Denver’s schools are more segregated than they were 50 years ago when the district was forced to bus students to integrate its campuses, according to a study released Monday.
Segregation reemerged in Denver Public Schools after busing ended 28 years ago, with Latino students — which make up more than half of the district’s students — and English learners — about a third of all DPS students — more likely to attend schools where the student population is mostly made up of students of color and those living in poverty, researchers found.
DPS campuses that mostly serve students of color and those from low-income families also have fewer resources and graduation rates, according to the study, which was commissioned by the Latino Education Coalition.
“While the results of this study are painful, I am not surprised,” Superintendent Alex Marrero said in a statement, adding, “It is vitally important that we leave no stone unturned in finding the root causes, even if the findings make us uncomfortable.”
DPS and the coalition issued a joint press release, saying that both organizations are working on another study to examine the factors that contributed to the resegregation.
The study was conducted by Kim Carrazco Strong of The Bueno Center for Multicultural Education at the University of Colorado Boulder and Craig Peña, a DPS employee and member of the coalition.
Representatives with the coalition could not immediately be reached for comment. Marrero was not available for an interview Monday.
The study considered a school segregated if a racial or socioeconomic student group was 20% above or below the district average.
In 1973, the U.S. Supreme Court found that at DPS there was “a policy of intentional segregation,” a ruling that led the district to integrate schools via busing. In 1995, another judge ruled that DPS had “complied in good faith” and eliminated segregation “to the extent practicable.”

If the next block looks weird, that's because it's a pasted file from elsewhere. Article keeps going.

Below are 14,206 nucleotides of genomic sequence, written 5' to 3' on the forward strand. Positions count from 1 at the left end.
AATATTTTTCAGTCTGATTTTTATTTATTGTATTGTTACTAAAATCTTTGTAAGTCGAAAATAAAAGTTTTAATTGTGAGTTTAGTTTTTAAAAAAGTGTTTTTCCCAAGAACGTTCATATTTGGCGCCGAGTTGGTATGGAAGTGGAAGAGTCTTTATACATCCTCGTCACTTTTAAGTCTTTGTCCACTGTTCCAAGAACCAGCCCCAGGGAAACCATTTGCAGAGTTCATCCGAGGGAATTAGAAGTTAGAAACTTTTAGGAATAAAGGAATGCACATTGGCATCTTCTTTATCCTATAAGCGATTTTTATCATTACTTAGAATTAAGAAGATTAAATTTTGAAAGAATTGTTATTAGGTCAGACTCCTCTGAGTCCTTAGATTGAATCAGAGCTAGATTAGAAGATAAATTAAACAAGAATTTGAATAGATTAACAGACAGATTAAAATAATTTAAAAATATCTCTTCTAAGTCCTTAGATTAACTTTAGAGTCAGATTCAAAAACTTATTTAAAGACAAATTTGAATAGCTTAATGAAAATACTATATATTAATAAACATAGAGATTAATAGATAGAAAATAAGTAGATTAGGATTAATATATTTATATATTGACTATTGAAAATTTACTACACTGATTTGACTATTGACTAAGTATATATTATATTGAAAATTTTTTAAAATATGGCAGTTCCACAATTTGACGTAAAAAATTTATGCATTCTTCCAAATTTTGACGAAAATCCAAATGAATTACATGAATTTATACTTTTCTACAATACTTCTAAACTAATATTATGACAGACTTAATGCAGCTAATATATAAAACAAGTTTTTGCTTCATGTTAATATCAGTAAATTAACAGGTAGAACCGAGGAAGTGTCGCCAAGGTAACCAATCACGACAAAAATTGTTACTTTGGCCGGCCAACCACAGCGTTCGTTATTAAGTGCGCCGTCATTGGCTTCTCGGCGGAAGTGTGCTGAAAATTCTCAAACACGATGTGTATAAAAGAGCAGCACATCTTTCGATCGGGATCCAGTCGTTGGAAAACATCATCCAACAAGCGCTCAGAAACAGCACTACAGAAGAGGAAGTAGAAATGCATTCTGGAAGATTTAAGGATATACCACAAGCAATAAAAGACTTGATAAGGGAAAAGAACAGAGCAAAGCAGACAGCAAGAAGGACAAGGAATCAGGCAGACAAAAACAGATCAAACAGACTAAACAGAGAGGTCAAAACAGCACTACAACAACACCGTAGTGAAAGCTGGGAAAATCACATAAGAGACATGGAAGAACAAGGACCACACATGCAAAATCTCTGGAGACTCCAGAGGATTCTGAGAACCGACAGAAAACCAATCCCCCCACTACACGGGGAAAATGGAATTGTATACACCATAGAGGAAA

“As a named plaintiff in the landmark Keyes vs. District One desegregation case, I am extremely disheartened with the level of segregation this study has identified in the Denver Public Schools,” Peña said in a statement. “The segregation of Latino students is profound and pervasive.”
Today DPS campuses are also what researchers called “double or triple segregated” – meaning that they aren’t just divided by race but also by language and socioeconomic class, according to the study.
White children – which make up about 25% of DPS’s overall students – are more likely to attend schools where pupils are largely white and come from higher-income families, according to the research. Students at these schools are also more than twice as likely to be considered gifted and talented, according to the study.
Schools predominately made up of students of color had a lower percentage of Black students, meaning the majority of pupils on these campuses were Latino, according to the study. Black students make up almost 14% of the district’s student population, according to DPS.
Latino pupils were also overrepresented in schools where most of the students lived in poverty, and on average made up about 72% of those campuses’ student body, the study found.
Schools with mostly students of color and those from low-income families also had graduation rates that were between 2.1 and 16 percentage points lower than the district averages across all groups, according to the study.
Schools with students from higher socioeconomic classes had higher graduation rates than the districtwide average across all student groups, according to the study.
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